Tarifa’s tip-of-Spain location has given it a different climate and a different personality to the rest of Andalucía. Stiff Atlantic winds draw in surfers, windsurfers and kiteboarders who, in turn, lend this ancient, yet deceptively small settlement a laid-back internationalist image that is noticeably (some would say, refreshingly) at odds with the commercialism of the nearby Costa del Sol. While the town acts as the last stop in Spain before Morocco, it also serves as a taste of things to come. Moroccan fusion food is par for the course here, and the walled old town with its narrow whitewashed streets and ceaseless winds could pass for Chefchaouen or Essaouira on a film set.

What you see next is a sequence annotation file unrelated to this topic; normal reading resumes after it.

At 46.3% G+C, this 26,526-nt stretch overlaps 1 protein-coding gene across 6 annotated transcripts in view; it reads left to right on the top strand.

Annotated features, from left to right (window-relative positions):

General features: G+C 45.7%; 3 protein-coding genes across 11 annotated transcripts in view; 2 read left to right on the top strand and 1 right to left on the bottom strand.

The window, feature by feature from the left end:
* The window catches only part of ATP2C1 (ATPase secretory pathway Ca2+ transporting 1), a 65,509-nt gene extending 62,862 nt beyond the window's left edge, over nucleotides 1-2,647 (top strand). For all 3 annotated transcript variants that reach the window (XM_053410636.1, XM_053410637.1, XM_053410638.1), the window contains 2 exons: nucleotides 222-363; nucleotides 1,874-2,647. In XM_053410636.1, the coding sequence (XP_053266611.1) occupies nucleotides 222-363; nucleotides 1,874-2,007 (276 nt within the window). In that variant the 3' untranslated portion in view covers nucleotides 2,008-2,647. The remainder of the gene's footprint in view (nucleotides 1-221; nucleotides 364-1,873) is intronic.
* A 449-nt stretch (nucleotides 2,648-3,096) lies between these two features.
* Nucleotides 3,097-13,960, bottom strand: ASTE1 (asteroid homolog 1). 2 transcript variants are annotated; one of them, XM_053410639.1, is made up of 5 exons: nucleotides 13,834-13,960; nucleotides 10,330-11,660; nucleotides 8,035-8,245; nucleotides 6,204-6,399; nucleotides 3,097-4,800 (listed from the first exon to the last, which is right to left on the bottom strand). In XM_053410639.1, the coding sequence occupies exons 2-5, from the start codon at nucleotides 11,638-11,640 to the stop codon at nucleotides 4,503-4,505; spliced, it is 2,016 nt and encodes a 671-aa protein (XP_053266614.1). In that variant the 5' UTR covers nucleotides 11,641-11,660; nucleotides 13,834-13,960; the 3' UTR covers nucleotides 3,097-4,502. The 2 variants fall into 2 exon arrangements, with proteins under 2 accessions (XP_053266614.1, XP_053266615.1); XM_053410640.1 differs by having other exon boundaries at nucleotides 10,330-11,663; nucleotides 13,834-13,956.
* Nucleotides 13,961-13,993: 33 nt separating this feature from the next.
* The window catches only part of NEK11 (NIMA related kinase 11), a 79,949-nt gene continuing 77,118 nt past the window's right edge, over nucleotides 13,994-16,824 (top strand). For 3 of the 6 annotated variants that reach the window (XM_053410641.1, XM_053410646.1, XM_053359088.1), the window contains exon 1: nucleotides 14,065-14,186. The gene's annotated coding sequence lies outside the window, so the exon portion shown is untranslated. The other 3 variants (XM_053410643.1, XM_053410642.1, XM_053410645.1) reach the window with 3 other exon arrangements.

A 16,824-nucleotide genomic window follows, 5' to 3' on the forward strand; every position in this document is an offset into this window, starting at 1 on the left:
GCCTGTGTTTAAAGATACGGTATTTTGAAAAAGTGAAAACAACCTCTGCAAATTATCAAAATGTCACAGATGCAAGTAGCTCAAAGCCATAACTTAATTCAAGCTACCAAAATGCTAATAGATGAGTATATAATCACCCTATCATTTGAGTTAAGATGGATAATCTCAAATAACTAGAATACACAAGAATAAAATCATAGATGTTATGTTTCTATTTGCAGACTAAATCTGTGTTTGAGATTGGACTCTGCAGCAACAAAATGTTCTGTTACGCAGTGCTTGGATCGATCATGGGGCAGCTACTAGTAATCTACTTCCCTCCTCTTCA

Tarifa may be as old as Phoenician Cádiz and was definitely a Roman settlement, but it takes its name from Tarif ibn Malik, who led a Muslim raid in AD 710, the year before the main Moorish invasion of the peninsula.